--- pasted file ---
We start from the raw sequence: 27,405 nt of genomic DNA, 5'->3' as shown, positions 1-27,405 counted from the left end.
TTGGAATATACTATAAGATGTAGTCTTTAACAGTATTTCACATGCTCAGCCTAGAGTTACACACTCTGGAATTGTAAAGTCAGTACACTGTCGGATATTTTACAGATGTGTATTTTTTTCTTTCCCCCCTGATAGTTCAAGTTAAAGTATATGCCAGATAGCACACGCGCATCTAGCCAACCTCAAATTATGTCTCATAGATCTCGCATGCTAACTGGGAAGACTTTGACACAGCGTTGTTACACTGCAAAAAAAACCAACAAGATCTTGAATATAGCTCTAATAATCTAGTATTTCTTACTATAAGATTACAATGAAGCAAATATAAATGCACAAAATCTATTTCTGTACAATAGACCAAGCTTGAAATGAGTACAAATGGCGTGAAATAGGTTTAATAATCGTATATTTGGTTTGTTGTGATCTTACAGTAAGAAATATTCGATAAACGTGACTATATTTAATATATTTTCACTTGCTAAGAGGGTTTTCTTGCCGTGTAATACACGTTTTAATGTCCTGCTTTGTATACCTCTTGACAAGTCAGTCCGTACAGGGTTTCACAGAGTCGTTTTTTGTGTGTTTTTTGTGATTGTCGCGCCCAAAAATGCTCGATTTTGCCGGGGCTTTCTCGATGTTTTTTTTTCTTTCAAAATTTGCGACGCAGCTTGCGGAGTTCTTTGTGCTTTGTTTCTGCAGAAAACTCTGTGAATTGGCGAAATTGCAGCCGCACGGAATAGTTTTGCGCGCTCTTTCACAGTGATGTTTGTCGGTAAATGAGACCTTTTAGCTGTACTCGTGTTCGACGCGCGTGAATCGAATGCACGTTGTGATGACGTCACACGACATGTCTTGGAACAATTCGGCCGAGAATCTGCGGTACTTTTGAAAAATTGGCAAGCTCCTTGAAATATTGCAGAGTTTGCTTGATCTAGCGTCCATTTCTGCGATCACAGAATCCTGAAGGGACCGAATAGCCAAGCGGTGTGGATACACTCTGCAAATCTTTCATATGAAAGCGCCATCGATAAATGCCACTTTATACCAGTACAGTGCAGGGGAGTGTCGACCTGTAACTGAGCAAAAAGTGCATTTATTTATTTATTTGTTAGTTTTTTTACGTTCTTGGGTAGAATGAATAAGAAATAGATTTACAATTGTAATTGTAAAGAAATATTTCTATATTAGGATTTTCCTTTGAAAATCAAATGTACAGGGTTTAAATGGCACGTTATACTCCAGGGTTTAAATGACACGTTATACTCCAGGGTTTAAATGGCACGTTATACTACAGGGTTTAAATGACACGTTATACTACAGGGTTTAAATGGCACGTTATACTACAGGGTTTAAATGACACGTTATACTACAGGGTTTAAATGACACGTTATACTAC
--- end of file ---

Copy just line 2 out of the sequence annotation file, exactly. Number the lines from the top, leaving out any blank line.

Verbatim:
TTGGAATATACTATAAGATGTAGTCTTTAACAGTATTTCACATGCTCAGCCTAGAGTTACACACTCTGGAATTGTAAAGTCAGTACACTGTCGGATATTTTACAGATGTGTATTTTTTTCTTTCCCCCCTGATAGTTCAAGTTAAAGTATATGCCAGATAGCACACGCGCATCTAGCCAACCTCAAATTATGTCTCATAGATCTCGCATGCTAACTGGGAAGACTTTGACACAGCGTTGTTACACTGCAAAAAAAACCAACAAGATCTTGAATATAGCTCTAATAATCTAGTATTTCTTACTATAAGATTACAATGAAGCAAATATAAATGCACAAAATCTATTTCTGTACAATAGACCAAGCTTGAAATGAGTACAAATGGCGTGAAATAGGTTTAATAATCGTATATTTGGTTTGTTGTGATCTTACAGTAAGAAATATTCGATAAACGTGACTATATTTAATATATTTTCACTTGCTAAGAGGGTTTTCTTGCCGTGTAATACACGTTTTAATGTCCTGCTTTGTATACCTCTTGACAAGTCAGTCCGTACAGGGTTTCACAGAGTCGTTTTTTGTGTGTTTTTTGTGATTGTCGCGCCCAAAAATGCTCGATTTTGCCGGGGCTTTCTCGATGTTTTTTTTTCTTTCAAAATTTGCGACGCAGCTTGCGGAGTTCTTTGTGCTTTGTTTCTGCAGAAAACTCTGTGAATTGGCGAAATTGCAGCCGCACGGAATAGTTTTGCGCGCTCTTTCACAGTGATGTTTGTCGGTAAATGAGACCTTTTAGCTGTACTCGTGTTCGACGCGCGTGAATCGAATGCACGTTGTGATGACGTCACACGACATGTCTTGGAACAATTCGGCCGAGAATCTGCGGTACTTTTGAAAAATTGGCAAGCTCCTTGAAATATTGCAGAGTTTGCTTGATCTAGCGTCCATTTCTGCGATCACAGAATCCTGAAGGGACCGAATAGCCAAGCGGTGTGGATACACTCTGCAAATCTTTCATATGAAAGCGCCATCGATAAATGCCACTTTATACCAGTACAGTGCAGGGGAGTGTCGACCTGTAACTGAGCAAAAAGTGCATTTATTTATTTATTTGTTAGTTTTTTTACGTTCTTGGGTAGAATGAATAAGAAATAGATTTACAATTGTAATTGTAAAGAAATATTTCTATATTAGGATTTTCCTTTGAAAATCAAATGTACAGGGTTTAAATGGCACGTTATACTCCAGGGTTTAAATGACACGTTATACTCCAGGGTTTAAATGGCACGTTATACTACAGGGTTTAAATGACACGTTATACTACAGGGTTTAAATGGCACGTTATACTACAGGGTTTAAATGACACGTTATACTACAGGGTTTAAATGACACGTTATACTAC